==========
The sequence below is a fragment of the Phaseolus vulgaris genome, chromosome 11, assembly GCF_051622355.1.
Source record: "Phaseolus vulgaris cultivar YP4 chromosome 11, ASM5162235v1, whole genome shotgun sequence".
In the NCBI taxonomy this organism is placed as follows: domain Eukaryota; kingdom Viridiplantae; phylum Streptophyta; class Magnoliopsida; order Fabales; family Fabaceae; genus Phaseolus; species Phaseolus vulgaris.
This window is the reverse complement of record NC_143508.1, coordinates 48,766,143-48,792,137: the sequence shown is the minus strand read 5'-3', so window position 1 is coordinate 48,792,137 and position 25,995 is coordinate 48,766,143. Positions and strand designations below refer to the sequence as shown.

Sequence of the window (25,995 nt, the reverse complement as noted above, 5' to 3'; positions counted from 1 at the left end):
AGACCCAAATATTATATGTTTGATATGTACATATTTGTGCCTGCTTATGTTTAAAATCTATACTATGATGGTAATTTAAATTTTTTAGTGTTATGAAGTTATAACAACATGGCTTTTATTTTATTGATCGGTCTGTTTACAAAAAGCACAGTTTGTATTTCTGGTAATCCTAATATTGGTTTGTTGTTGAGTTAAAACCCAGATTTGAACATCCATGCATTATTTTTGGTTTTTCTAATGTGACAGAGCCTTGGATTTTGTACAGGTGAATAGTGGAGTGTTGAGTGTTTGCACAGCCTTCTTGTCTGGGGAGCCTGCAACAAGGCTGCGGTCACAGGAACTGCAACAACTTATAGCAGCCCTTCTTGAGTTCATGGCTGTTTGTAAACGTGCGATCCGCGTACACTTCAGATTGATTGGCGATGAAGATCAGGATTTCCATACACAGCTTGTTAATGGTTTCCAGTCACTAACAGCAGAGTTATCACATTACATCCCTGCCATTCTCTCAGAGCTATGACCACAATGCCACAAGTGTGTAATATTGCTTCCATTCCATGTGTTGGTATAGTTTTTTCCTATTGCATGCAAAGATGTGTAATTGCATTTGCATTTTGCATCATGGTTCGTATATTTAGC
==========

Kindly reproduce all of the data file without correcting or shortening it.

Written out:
The sequence below is a fragment of the Phaseolus vulgaris genome, chromosome 11, assembly GCF_051622355.1.
Source record: "Phaseolus vulgaris cultivar YP4 chromosome 11, ASM5162235v1, whole genome shotgun sequence".
In the NCBI taxonomy this organism is placed as follows: domain Eukaryota; kingdom Viridiplantae; phylum Streptophyta; class Magnoliopsida; order Fabales; family Fabaceae; genus Phaseolus; species Phaseolus vulgaris.
This window is the reverse complement of record NC_143508.1, coordinates 48,766,143-48,792,137: the sequence shown is the minus strand read 5'-3', so window position 1 is coordinate 48,792,137 and position 25,995 is coordinate 48,766,143. Positions and strand designations below refer to the sequence as shown.

Sequence of the window (25,995 nt, the reverse complement as noted above, 5' to 3'; positions counted from 1 at the left end):
AGACCCAAATATTATATGTTTGATATGTACATATTTGTGCCTGCTTATGTTTAAAATCTATACTATGATGGTAATTTAAATTTTTTAGTGTTATGAAGTTATAACAACATGGCTTTTATTTTATTGATCGGTCTGTTTACAAAAAGCACAGTTTGTATTTCTGGTAATCCTAATATTGGTTTGTTGTTGAGTTAAAACCCAGATTTGAACATCCATGCATTATTTTTGGTTTTTCTAATGTGACAGAGCCTTGGATTTTGTACAGGTGAATAGTGGAGTGTTGAGTGTTTGCACAGCCTTCTTGTCTGGGGAGCCTGCAACAAGGCTGCGGTCACAGGAACTGCAACAACTTATAGCAGCCCTTCTTGAGTTCATGGCTGTTTGTAAACGTGCGATCCGCGTACACTTCAGATTGATTGGCGATGAAGATCAGGATTTCCATACACAGCTTGTTAATGGTTTCCAGTCACTAACAGCAGAGTTATCACATTACATCCCTGCCATTCTCTCAGAGCTATGACCACAATGCCACAAGTGTGTAATATTGCTTCCATTCCATGTGTTGGTATAGTTTTTTCCTATTGCATGCAAAGATGTGTAATTGCATTTGCATTTTGCATCATGGTTCGTATATTTAGC